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Potential public health benefit of vaccinating cattle against Escherichia coli O157

L. Matthews, R. Reeve, D. L. Gally, J. C. Low and others

CATTLE are the main reservoir of Escherichia coli O157 and people are usually infected by consuming contaminated food or water or by coming into contact with livestock faeces. There are different strains of the bacterium, some of which cause infected cattle to shed large numbers of bacteria and are known as ‘supershedding’ strains. While two cattle vaccines are now available, they are not widely used. This study aimed to assess how many E coli O157 cases in people would be prevented by widespread cattle vaccination by studying the types of strains that infect people and the relationship between shedding density and human risk.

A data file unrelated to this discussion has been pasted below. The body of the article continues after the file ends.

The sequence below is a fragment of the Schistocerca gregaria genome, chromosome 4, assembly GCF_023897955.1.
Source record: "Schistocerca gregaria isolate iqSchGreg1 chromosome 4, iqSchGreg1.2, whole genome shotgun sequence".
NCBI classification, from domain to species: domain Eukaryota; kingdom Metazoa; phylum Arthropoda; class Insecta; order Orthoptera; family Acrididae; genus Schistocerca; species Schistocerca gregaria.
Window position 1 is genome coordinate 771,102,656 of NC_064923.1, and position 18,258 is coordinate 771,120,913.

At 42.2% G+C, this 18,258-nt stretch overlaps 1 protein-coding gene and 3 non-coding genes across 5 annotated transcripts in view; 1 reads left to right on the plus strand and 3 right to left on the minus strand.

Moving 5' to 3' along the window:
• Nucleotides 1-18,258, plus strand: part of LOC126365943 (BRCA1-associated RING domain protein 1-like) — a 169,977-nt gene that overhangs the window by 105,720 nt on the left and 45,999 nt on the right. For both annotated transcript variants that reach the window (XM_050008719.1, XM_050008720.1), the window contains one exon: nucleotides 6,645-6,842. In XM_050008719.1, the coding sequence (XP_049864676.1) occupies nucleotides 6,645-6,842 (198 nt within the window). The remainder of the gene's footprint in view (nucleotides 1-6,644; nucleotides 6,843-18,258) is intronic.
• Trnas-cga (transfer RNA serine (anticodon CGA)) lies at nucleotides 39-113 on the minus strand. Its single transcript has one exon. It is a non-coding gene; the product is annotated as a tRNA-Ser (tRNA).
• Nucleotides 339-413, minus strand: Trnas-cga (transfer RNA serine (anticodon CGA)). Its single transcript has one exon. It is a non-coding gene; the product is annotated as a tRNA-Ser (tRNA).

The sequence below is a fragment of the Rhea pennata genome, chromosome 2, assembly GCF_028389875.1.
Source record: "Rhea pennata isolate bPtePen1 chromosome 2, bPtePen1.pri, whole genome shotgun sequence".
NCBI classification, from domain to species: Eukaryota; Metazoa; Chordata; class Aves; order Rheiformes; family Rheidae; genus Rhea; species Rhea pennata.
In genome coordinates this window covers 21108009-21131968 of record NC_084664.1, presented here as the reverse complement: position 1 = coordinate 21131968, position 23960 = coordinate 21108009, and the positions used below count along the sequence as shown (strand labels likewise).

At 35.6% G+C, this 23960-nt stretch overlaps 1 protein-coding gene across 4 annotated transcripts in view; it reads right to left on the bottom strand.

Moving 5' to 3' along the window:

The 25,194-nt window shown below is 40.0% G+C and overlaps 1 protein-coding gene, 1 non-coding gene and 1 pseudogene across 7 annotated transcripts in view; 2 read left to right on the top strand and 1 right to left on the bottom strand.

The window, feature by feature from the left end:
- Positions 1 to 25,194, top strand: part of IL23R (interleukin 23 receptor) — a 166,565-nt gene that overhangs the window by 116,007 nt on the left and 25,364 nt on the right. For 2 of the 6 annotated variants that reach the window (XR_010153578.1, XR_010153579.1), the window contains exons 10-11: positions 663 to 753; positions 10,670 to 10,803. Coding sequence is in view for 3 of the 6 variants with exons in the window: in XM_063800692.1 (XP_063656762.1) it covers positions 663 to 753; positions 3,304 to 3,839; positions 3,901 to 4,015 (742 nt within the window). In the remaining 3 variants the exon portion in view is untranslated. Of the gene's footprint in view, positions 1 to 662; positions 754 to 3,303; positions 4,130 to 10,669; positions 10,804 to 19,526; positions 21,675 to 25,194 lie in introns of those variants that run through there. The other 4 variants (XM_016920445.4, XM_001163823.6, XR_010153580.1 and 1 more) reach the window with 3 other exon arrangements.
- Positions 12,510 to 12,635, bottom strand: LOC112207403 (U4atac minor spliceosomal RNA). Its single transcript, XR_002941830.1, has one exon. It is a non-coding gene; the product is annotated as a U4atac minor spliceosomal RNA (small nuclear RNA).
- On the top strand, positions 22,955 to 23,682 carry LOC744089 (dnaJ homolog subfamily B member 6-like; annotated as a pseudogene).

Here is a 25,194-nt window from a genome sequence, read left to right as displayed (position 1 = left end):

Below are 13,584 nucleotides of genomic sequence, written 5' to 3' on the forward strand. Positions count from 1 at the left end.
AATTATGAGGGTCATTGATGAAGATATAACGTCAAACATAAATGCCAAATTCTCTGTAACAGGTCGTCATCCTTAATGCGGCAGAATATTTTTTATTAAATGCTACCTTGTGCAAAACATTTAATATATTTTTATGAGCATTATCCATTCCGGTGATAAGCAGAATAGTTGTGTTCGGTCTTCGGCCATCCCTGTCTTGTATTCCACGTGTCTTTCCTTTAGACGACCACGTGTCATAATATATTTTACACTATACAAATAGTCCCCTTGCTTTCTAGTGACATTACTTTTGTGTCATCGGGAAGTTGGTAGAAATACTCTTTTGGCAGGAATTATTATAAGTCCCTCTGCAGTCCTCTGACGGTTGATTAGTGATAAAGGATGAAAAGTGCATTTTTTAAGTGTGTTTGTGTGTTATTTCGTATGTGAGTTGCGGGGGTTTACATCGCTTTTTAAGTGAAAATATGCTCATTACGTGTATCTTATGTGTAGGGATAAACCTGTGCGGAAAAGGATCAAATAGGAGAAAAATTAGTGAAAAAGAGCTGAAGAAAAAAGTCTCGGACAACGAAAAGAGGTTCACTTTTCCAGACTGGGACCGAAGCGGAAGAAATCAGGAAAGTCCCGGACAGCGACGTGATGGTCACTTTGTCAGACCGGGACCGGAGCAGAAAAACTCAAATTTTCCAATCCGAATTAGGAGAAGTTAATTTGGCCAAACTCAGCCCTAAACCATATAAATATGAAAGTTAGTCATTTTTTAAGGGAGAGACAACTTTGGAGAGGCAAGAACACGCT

Information on 237 human cases of E coli O157 were taken from Health Protection Scotland's database. Over the same time period, 512 E coli O157-positive samples were taken from cowpats on Scottish farms. All samples were analysed genetically in order to assess whether they contained supershedding strains. The frequency of each type of strain was then assessed in people and cattle.

The results indicated that supershedding strains were more common …

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